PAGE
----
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Music, magic and dance make for accessible ‘The Tempest’

Colette Greenstein
Colette Greenstein
Music, magic and dance make for accessible ‘The Tempest’
“The Tempest,” an adaptation by Aaron Posner and legendary magician Teller, is now playing at the American Repertory Theater. The play features music by Tom Waits and Kathleen Brennan.

The version of William Shakespeare’s “The Tempest” playing now at the American Repertory Theater fuses an extraordinary and colorful world filled with music, magic and dance from playwright and director Aaron Posner and Teller of the legendary magic duo Penn & Teller. “The Tempest” tells the story of Prospero, played by Broadway actor Tom Nellis, an exiled duke and magician, who, after years of living with his daughter Miranda, played by Charlotte Graham, on a magical island must unexpectedly confront the people who wronged him in the past.

Adapted and directed by Aaron Posner with magic by Teller and music by Tom Waits and Kathleen Brennan, this production has been a labor of love for both men. Posner and Teller have not only strived to bring Shakespeare’s words to life but have also worked on making the words and vision of William Shakespeare accessible to everyone through the elements of magic, dance and song.

“If I’m evangelical about anything in the world it is the accessibility of Shakespeare, and the fact that he can speak to everyone,” Posner says. “Accessibility goes deep for both of us.

“And we’ve had some fabulous responses of people saying, ‘I’ve never seen a Shakespeare play before and I love this,’” he added. (Prior to coming to the ART, the production had a limited run in Las Vegas in April.)

Posner and Teller first met when Teller saw a production of “The Tempest” 21 years ago in 1993. The two united on a production of “A Midsummer Night’s Dream” in 1998, where Teller did some magic for the play. A decade later the two reunited or as Posner said “it was a full-on collaboration” on a production of “Macbeth” in 2008.

According to Posner, their conversation of ‘The Tempest’ has been going on for a while and the significant conversation about ‘The Tempest’ has been going on for about five years. The two have had numerous meetings and workshops and conversations in discussing how they would bring their version of “The Tempest” to life.

“Teller and I have read the play to each other a couple of times as we went through cutting it and discussing where the magic goes and where the music goes. It’s been a labor of love but a tremendous amount of work to bring it to fruition,” Posner said.

When asked about what excited him about bringing “The Tempest” to the ART, Posner says, “I think it will be helpfully fabulous for Shakespeare scholars and for people who love Shakespeare and are seeing their fifth Tempest to compare it to the others. It’s also completely available for people who’ve never seen a Shakespeare play before. For people who are coming because they’re fans of magic, or they’re Tom Waits fans, or they’ve seen Pilobolus or they love dance.”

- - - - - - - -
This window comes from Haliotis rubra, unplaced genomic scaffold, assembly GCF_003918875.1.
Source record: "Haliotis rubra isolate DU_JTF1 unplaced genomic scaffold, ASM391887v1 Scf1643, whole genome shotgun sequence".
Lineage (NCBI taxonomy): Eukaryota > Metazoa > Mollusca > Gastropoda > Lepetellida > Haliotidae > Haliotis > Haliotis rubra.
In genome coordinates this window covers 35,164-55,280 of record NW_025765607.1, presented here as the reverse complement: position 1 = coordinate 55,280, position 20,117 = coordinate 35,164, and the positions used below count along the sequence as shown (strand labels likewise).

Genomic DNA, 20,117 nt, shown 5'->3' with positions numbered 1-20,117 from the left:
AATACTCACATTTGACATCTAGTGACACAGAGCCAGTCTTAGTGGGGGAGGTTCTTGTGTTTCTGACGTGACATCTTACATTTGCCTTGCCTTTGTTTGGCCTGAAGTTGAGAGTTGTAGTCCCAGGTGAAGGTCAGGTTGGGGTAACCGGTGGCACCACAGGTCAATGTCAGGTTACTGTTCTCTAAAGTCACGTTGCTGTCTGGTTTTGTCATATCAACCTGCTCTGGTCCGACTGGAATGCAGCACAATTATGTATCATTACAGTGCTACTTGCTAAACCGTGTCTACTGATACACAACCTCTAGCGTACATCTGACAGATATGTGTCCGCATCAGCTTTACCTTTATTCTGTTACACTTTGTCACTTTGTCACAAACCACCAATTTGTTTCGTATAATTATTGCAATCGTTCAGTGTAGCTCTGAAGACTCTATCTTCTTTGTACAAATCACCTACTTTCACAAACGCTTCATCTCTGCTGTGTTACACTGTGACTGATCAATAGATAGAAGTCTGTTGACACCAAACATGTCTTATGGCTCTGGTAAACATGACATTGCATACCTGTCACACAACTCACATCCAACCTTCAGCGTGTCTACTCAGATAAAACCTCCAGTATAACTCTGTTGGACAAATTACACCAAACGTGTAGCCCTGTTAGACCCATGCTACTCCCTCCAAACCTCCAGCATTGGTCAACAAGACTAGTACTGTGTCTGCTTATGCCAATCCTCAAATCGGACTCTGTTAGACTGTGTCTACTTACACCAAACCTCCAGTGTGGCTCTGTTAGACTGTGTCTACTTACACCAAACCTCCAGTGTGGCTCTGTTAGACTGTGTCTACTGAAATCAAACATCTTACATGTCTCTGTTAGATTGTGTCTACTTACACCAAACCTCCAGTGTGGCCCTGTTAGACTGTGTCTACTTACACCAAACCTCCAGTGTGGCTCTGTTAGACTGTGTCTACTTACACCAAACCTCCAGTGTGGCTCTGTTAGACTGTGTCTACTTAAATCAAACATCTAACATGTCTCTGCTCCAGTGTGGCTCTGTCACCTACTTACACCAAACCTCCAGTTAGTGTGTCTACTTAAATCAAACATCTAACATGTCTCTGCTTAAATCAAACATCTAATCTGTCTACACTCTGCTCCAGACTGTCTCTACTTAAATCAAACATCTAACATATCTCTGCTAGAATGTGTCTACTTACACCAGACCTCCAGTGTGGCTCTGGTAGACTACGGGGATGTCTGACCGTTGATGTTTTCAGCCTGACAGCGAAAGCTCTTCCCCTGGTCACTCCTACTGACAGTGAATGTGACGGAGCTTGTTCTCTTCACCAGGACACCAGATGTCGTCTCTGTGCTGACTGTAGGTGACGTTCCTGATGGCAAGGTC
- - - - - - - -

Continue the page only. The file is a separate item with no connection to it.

In addition to the haunting and spare music by legendary singer/songwriter Waits and his writing partner and wife, Brennan, another element that makes this production so unique is the movement of the characters. They’ve been brought to life through the choreography of Matt Kent of the famed and internationally renowned American Dance Company, Pilobolus. Pilobolus performances are characterized by a strong element of physical interaction between the bodies of the performers and exaggerations or contortions of the human body requiring extreme strength, flexibility and athleticism, often blurring the lines between individual performers.

The audience will see these incredible movements interpreted and inspired through the character Caliban by dancers Manelich Minniefee and Zachary Eisenstat. Over the centuries, Caliban (the child of the witch Sycorax who inhabits the island), has been interpreted as a monster, an animal, and a mistreated and misunderstood man. This time around, the character will be played as conjoined twins by the Minniefee and Eisenstat. Of his first time acting role, Manelich Minniefee (who has never uttered a sound in his professional life until this show), says “that it’s about developing a language of movement between us [he and Zach].”

Before landing the role of Caliban, Minniefee did some workshops with Aaron Posner and Teller. Minniefee says “I was intrigued by it right off the bat as a dancer. I got into it through the physical.” He goes on to say that “this role for me has been one of my most challenging roles to date because I’m acting, using my voice and speaking text.” After the workshops a couple of years ago at the ART, it was apparent to Posner and Teller that Minniefee was right for the role. Of Minniefee, Posner says, “He is in his body, a performer. So, the fact that he understands that performance energy through his life and dance was incredibly important. He had all the things you look for in a great actor; which are compassion, connection, humanity, that draws us into him. He’s intensely likeable.”

What makes this version of “The Tempest” so special for audiences according to Posner is “that Shakespeare was a populist. Shakespeare was saying this is for everyone; trying to make it as funny, as dramatic, as magical, as musical as possible. He was a populist playwright and this is a populist production. We’ve been very careful and very eager to provide as many different avenues into the play as possible so it can be as broadly accessible as possible.”

The Tempest is currently playing now through June 15 on the main stage of the Loeb Drama Center of The American Repertory Theater. For more information on “The Tempest” and to purchase tickets call 617-547-8300 or go online at americanrepertorytheater.org.